Reverse Factoring, also referred to as Supply Chain Finance (SCF), is a Supply-Chain-Management strategy deployed by buying organizations (i.e. buyers) to improve its working capital without negatively affecting the supplier base.
In order to improve a buyer’s working capital, a payment term extension or payment term harmonization strategy across all suppliers is generally pursued. In order to minimize possible negative affects to the supplier’s performance and stability caused by the payment term extension, buyers can offer reverse factoring programs, where the supplier can sell their approved invoices to a third-party financial institution at a discount, receiving their cash prior to the invoice maturity. At invoice maturity, the buyer pays the full invoice amount to the financial institution.
By offering suppliers the choice to finance their invoices at comparably lower financing costs the effects of the payment term harmonization can be mitigated and the supplier base in return strengthened.
- Buyer: The debtor of an invoice. In the context of SCF, the buyer represents the corporate that wants to offer its suppliers an early-financing solution
- Supplier: The creditor of an invoice. In the context of SCF, the supplier represents the vendor that supplies a corporate (i.e. buyer), and uses the SCF portal to finance its invoices
- Financier: The funder of an invoice. In the context of SCF, the financier represents a third-party financial institution that provides liquidity to a buyer’s SCF program and funds the supplier’s invoices
The Reverse Factoring Workflow
The supplier issues an invoice to a buyer together with the delivery of goods and services (1). The buyer approves the invoice and uploads it to a platform (2). The supplier can review and select his approved and uploaded invoices on the platform and freely decided which invoice they want to finance. This can be done automatically or manually (3). The invoice is then offered to the participating financiers which bid on it in a transparent and competitive auction model (4). The winning financier then pays the supplier the nominal amount minus the discount (5). At maturity of the invoice, the buyer pays the full invoice amount to the bank (6).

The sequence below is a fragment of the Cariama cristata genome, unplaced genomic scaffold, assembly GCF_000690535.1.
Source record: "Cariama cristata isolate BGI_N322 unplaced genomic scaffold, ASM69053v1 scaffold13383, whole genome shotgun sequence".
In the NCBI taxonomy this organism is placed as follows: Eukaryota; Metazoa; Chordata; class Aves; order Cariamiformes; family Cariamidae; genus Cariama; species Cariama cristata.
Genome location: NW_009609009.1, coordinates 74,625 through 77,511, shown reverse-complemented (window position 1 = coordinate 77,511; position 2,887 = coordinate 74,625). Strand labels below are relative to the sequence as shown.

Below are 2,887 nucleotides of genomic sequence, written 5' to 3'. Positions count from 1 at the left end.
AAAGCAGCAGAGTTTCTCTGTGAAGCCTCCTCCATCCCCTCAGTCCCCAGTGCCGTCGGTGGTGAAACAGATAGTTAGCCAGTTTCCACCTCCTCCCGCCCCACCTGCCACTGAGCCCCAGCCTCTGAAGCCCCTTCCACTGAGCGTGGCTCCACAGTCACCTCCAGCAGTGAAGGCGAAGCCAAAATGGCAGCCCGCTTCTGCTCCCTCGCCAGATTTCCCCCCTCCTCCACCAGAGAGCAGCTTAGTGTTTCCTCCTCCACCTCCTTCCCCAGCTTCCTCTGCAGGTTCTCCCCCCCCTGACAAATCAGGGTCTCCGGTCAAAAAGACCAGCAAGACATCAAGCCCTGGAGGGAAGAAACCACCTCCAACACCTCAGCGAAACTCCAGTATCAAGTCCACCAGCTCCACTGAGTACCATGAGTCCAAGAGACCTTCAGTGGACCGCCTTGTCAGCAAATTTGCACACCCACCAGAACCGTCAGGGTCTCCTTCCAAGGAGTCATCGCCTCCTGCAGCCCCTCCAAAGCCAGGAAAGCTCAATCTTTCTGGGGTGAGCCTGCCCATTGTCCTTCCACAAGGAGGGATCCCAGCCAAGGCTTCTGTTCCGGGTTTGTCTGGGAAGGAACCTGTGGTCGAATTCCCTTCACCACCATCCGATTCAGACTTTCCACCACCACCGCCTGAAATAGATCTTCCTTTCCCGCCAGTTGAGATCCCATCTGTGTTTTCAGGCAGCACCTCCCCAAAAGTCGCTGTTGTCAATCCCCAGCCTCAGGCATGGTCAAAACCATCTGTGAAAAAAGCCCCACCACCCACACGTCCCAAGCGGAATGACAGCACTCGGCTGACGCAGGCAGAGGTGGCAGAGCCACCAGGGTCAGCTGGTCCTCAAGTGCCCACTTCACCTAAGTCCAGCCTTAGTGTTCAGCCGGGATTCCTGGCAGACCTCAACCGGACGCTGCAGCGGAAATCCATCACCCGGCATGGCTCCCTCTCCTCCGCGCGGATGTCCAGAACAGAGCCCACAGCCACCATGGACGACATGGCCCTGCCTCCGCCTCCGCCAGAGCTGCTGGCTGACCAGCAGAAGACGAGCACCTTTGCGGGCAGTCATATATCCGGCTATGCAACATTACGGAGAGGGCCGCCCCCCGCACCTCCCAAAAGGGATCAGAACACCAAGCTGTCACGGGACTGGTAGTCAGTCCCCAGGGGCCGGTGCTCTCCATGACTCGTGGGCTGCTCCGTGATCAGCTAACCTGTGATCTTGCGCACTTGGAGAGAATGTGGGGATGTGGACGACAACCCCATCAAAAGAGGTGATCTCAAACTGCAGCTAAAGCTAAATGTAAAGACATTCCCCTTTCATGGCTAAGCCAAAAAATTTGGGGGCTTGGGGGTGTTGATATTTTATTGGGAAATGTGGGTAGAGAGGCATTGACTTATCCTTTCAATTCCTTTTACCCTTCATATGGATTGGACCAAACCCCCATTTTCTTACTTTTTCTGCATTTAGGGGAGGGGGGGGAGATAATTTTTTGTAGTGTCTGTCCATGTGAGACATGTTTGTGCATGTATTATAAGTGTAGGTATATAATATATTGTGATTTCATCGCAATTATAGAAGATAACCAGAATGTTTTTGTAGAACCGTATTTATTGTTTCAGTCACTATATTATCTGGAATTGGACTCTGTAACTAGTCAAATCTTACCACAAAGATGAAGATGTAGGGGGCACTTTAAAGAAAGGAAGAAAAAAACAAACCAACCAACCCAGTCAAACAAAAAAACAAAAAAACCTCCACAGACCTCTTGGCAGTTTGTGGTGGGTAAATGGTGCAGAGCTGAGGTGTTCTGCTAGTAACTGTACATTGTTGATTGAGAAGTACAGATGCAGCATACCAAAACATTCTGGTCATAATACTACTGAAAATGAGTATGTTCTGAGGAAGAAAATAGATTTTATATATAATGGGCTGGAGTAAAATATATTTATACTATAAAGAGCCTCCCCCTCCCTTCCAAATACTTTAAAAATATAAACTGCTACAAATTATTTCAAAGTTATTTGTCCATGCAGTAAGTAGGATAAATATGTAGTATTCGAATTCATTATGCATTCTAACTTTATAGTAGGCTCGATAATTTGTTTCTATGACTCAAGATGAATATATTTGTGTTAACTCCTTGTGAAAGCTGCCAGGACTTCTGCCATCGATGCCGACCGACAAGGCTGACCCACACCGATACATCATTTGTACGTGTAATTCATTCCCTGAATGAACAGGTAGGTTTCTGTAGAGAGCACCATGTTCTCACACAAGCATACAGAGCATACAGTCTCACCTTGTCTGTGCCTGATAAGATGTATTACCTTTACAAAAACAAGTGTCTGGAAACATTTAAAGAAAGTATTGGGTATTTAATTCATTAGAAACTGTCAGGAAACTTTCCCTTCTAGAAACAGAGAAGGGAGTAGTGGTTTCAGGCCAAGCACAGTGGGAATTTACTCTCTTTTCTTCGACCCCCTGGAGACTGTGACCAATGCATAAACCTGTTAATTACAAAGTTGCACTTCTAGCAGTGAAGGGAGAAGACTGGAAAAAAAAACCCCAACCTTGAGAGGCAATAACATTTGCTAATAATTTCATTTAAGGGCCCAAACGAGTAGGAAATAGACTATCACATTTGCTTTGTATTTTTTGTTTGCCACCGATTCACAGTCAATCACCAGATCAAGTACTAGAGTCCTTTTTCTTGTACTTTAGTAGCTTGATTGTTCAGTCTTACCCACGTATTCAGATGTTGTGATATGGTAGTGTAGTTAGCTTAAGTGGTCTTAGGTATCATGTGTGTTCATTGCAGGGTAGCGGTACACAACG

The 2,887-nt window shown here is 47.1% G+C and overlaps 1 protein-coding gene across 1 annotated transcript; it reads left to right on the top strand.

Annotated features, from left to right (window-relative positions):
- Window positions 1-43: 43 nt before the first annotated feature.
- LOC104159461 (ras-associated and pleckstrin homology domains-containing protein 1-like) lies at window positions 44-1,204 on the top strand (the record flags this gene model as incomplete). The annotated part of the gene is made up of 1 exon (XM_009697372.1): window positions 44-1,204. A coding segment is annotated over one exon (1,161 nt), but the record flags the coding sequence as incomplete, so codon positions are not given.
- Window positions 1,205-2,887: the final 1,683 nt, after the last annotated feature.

Advantages of Reverse Factoring
- Stabilization of supplier base by improving the supplier’s cash flow
- Financiers pay invoices faster at attractive discounts and suppliers no longer have to wait for the account receivables
- Reverse Factoring releases previously trapped liquidity, leading to an improved cash flow and better cash flow management
Can generally access comparably low-interest rates due to the fact that they are based on the creditworthiness of the buyer company, not the rating of the suppliers
Improve working capital by extending or harmonizing payment terms (days payable outstanding) without negatively affecting performance or well-being of his suppliers
Benefit from attractive alternative investment opportunities in the short-term market
CRX Markets Product Offering
CRX Markets offers a full-range reverse factoring solution to all relevant parties involved. The offering includes the following services:
- Full automation through seamless integration to all relevant party’s core systems to ensure a fast, scalable and reliable process
- Completely digital onboarding process to reduce workload for buyer and allow suppliers of any size to join the program
- Best-price determination by leveraging auction theory during financing
- Straightforward costs with no hidden fee for maximum transparency
- Close and continuous support through our client support
Key Facts and FAQs: Reverse Factoring
The buyer company (the ordering party)
- Reverse Factoring helps to strengthen the supply chain and reduce risk.
- Buyers can stabilize their supply chains, optimize working capital and generate positive cash effects.
- Suppliers can reduce their days sales outstanding, benefit from attractive financing rates and therefore improve their liquidity.
- Factors generate attractive returns on short-term risk, gain access to an alternative asset class, further diversify their portfolio, improve relationship with buyer entities.
The key differentiator between Factoring and Reverse Factoring is the risk position. Reverse Factoring removes any supplier risk by approving the invoice and providing an irrevocable payment obligation to financiers, whereas Factoring includes a debtor’s and a seller’s risk as well as processual risks (e.g. collection, comingling).
The globalization of markets, the general trend toward specialized suppliers and the growth in outsourcing has made a diverse and differentiated supply chain essential for globally operating companies. The increasing role of suppliers in the production process and the growing dependency of buyers on their suppliers creates new challenges for supply chain management in general, and working capital optimization in particular.
At CRX we have developed two ways a Reverse Factoring program can be structured: Multi-Bank Approved Payables Finance (APF) and Multi-Investor APF. The Multi-Bank approach enables the buyer-approved supplier the true sale of approved payables to a group of connected banks at competitive prices. The Multi-investor solution expands the Multi-Bank offering through a transparent yet fully anonymous auction platform where banks and Investors compete for securitized payable bundles.